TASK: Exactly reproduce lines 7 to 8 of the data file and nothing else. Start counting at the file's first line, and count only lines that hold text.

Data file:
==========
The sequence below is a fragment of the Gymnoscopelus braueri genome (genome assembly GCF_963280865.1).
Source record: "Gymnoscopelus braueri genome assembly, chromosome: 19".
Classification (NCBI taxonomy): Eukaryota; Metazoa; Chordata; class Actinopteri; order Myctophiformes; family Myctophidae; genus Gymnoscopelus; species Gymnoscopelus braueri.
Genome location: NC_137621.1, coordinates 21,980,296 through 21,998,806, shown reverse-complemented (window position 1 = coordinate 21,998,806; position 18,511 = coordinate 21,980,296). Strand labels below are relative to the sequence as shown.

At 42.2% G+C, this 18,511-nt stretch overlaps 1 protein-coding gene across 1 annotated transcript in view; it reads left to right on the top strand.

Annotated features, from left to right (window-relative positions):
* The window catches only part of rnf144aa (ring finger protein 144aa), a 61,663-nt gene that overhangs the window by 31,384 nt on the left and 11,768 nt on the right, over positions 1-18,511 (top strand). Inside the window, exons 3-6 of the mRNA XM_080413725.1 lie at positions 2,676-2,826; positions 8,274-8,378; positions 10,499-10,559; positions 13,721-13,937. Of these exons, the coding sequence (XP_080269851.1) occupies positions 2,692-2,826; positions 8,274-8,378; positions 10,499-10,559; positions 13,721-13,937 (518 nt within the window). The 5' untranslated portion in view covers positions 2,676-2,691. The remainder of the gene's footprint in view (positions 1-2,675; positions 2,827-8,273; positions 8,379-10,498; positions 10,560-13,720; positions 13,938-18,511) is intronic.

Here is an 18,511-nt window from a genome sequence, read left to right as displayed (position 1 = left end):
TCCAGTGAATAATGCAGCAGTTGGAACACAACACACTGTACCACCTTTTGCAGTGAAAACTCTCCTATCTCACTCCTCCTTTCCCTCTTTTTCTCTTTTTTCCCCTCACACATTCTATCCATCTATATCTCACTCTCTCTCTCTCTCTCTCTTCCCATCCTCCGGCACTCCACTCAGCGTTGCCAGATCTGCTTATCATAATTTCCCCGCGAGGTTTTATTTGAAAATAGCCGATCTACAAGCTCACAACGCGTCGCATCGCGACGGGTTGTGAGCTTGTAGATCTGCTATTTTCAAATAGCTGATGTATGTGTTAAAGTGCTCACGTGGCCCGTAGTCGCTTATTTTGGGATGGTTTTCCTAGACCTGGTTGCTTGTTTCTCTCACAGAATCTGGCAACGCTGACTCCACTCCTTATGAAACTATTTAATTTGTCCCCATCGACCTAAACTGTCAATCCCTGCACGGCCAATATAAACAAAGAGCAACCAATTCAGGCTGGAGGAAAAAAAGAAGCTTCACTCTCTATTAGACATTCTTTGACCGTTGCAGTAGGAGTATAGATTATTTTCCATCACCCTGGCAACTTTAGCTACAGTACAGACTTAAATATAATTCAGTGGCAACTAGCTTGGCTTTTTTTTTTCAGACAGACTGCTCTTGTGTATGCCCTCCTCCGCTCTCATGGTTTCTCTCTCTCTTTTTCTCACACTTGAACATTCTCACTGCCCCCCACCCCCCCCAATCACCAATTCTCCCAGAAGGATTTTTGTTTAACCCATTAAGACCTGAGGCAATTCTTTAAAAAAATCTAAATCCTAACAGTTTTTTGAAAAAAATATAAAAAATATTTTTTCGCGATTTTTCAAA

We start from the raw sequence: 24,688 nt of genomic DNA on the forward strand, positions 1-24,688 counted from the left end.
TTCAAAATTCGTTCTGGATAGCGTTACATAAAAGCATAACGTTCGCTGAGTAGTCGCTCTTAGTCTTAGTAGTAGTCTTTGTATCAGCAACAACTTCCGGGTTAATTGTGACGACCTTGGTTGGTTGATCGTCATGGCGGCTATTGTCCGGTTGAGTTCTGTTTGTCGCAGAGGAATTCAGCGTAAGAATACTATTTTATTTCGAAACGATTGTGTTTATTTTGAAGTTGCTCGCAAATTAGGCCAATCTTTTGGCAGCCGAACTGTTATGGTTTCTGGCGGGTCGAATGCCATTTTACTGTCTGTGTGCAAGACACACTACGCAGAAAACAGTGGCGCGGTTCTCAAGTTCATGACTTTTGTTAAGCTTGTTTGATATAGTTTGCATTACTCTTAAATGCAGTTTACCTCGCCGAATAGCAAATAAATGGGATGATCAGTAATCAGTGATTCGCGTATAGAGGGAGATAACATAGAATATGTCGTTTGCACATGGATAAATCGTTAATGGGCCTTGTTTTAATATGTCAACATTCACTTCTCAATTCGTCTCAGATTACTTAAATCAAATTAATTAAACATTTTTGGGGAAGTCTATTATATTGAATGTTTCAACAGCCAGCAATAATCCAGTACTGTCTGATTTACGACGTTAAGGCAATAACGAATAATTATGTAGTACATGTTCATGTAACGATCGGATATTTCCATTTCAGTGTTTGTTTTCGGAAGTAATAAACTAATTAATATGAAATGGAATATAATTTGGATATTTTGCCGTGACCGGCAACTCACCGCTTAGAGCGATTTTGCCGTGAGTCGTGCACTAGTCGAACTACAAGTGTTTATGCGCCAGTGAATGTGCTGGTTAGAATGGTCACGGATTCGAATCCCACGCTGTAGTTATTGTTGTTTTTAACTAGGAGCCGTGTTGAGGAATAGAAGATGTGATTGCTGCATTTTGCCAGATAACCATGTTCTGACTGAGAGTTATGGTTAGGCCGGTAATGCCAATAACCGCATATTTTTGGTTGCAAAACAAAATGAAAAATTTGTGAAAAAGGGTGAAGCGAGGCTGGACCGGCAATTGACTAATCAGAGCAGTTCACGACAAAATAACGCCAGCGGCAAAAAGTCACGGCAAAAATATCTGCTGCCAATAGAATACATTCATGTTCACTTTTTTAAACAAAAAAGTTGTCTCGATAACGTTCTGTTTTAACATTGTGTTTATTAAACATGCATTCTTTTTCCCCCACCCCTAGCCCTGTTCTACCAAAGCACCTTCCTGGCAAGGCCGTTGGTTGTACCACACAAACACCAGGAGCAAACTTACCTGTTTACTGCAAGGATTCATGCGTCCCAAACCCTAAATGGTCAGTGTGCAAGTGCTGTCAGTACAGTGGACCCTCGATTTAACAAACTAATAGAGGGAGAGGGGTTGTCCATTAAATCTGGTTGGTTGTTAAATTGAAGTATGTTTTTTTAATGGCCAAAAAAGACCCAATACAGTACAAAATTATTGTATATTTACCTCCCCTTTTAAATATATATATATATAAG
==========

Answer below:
* The window catches only part of rnf144aa (ring finger protein 144aa), a 61,663-nt gene that overhangs the window by 31,384 nt on the left and 11,768 nt on the right, over positions 1-18,511 (top strand). Inside the window, exons 3-6 of the mRNA XM_080413725.1 lie at positions 2,676-2,826; positions 8,274-8,378; positions 10,499-10,559; positions 13,721-13,937. Of these exons, the coding sequence (XP_080269851.1) occupies positions 2,692-2,826; positions 8,274-8,378; positions 10,499-10,559; positions 13,721-13,937 (518 nt within the window). The 5' untranslated portion in view covers positions 2,676-2,691. The remainder of the gene's footprint in view (positions 1-2,675; positions 2,827-8,273; positions 8,379-10,498; positions 10,560-13,720; positions 13,938-18,511) is intronic.

Here is an 18,511-nt window from a genome sequence, read left to right as displayed (position 1 = left end):